Thursday, November 26, 2015

Happy Thanksgiving!

Celebrate Thanksgiving with a few more brain proverbs. After all, if you choose to have a happy thanksgiving or a lousy thanksgiving you’re right—because everything starts in the brain and it will only do what it thinks it can do. How does it know what to do? You tell it what to do through your mindset and thoughts.

- A brain is worth little without a tongue.
 Long on hair, short on brains.
 If your brain is made of butter, don’t be a baker

- If the brain sows not corn, it plants thistles.
- Money spent on the brain is never spent in vain.
-   An idle brain is the devil's workshop.

Wednesday, November 25, 2015

What Could Be Better? 2

I remember thinking that my little piano student had a lot of talent. I expected her to excel and at the same time tried to make lessons ‘fun.’ After all, you can be very skilled at an activity and still have fun doing it. Doing well and having fun are not anathema to each other—although you’d think they were the way some approach life. I discovered that after I’d moved away, she had continued with her music lessons, winning every piano competition she entered. Music had changed my life for the better so I could understand her comments about the way in which music had helped her to navigate the maze of growing up and meet challenges that tested her metal. Bottom line: she perceived that those few years we spent together—with the ‘piano’ as the common denominator—made a lasting and positive impact on her life. Driving home I asked myself: What could be better? On this Thanksgiving eve I am grateful for all those who have made a positive impact on my life—and I am delighted when I can ‘pay back’ by ‘paying forward.’ Catching up with my little piano student of yore certainly made a positive difference in my ‘Thanksgiving’ this year.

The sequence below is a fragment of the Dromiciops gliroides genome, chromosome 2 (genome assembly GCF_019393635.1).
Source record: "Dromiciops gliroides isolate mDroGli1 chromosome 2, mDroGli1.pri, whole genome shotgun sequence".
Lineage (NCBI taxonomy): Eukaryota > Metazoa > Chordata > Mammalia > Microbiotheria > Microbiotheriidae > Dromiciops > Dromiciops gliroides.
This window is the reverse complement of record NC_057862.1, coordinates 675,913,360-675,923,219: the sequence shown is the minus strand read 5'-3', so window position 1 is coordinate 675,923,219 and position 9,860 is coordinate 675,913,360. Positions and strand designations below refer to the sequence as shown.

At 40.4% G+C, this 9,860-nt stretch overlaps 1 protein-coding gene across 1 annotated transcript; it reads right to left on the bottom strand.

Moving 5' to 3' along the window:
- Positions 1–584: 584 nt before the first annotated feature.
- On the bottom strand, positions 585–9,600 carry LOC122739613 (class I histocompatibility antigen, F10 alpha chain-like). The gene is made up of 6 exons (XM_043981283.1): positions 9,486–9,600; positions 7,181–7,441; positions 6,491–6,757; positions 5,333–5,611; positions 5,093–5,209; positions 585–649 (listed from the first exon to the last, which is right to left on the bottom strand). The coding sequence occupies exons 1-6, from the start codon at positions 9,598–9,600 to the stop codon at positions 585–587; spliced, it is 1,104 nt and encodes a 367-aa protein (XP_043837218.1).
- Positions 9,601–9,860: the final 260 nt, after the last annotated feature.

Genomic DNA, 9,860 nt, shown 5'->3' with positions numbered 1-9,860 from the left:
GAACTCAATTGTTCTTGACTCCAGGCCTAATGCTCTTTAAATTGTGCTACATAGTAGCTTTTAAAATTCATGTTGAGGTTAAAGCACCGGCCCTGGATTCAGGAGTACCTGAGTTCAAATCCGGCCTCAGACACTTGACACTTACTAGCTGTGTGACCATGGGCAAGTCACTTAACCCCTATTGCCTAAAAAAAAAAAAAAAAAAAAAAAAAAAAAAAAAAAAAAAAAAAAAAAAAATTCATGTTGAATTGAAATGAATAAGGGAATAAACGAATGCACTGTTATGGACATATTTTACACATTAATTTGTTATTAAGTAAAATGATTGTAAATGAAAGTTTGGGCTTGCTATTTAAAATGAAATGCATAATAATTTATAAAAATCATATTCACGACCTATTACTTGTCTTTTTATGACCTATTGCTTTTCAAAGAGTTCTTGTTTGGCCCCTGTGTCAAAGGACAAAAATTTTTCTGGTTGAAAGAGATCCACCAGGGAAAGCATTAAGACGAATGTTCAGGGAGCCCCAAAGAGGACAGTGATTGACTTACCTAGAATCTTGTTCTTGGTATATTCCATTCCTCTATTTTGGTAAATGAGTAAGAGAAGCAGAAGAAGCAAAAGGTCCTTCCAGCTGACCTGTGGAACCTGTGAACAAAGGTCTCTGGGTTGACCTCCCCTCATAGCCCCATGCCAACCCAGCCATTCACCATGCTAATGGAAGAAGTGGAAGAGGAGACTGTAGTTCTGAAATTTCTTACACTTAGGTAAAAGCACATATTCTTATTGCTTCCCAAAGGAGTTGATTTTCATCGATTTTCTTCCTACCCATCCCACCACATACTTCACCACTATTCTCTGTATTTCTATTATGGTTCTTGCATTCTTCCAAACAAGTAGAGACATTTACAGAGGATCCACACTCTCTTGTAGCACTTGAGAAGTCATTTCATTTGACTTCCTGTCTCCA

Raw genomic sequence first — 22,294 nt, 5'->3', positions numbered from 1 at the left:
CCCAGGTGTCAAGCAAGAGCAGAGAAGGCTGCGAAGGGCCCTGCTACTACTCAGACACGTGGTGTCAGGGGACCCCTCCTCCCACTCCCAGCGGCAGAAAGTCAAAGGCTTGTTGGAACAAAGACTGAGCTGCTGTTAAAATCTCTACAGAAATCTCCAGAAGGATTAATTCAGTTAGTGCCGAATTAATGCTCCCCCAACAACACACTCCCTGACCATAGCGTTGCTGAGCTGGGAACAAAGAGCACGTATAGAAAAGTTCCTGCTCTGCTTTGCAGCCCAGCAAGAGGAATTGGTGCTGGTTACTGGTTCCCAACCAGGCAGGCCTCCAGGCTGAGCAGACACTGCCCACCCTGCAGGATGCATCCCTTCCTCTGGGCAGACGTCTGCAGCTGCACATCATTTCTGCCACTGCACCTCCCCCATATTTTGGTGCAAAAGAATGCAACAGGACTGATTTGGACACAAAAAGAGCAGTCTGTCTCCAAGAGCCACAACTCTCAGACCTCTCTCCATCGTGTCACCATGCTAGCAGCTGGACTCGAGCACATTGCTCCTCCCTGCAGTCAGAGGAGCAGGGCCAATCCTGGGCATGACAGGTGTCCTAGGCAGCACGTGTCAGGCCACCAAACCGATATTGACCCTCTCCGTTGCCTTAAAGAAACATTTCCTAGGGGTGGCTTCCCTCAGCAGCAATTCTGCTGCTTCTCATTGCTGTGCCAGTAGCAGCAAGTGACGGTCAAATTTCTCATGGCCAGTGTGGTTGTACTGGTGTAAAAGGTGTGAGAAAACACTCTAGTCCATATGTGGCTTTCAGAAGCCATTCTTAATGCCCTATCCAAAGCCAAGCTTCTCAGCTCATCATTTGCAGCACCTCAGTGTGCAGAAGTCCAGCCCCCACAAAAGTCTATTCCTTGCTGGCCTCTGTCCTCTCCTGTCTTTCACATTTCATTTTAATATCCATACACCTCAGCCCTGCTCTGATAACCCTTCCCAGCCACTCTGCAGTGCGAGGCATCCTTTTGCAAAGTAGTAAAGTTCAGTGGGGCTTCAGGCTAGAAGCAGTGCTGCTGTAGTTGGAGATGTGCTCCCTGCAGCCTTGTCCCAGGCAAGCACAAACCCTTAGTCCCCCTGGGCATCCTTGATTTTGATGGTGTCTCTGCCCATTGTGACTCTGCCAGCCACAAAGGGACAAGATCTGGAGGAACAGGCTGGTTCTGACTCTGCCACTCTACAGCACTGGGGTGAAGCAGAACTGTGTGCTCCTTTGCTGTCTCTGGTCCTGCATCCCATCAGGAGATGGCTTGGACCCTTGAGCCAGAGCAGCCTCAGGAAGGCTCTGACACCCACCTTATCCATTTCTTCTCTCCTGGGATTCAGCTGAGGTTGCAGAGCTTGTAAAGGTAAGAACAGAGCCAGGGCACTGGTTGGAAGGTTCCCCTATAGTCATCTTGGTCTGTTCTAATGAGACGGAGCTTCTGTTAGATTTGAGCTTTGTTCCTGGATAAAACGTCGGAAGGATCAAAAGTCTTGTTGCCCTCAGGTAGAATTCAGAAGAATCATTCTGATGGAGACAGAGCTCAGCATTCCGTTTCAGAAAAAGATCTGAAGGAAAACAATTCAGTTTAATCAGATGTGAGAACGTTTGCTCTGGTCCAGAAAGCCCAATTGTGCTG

Tuesday, November 24, 2015

What Could Be Better?

Do you ever wonder if what you do really makes any difference in the lives of others? Traveling in Southern California recently I had a wonderful experience when I reconnected with a girl (okay, she’s definitely a woman, now!) that I had known in Canada eons ago. (The last century feels like that!) Her mother had been trying to teach her to play the piano—and it wasn’t going well, to put it mildly. Turns out the old-world ‘do it right ethic’ hadn’t clicked in with the ‘have fun while doing it right ethic’ and the girl hated playing the piano. Sensing this, I had offered to give her piano lessons (to lessen the load on her mother, of course) and so we began. Several years later I moved with my family to the United States and lost track of her in the process. So imagine my surprise when we happened to connect at a luncheon meeting. I loved it! We chatted between and around the program items and it was so interesting to hear how this ‘little girl’ had perceived me, a ‘growing-up teenager’ only a decade or so older than she was. More tomorrow.

Monday, November 23, 2015

Horrible Holiday Headaches!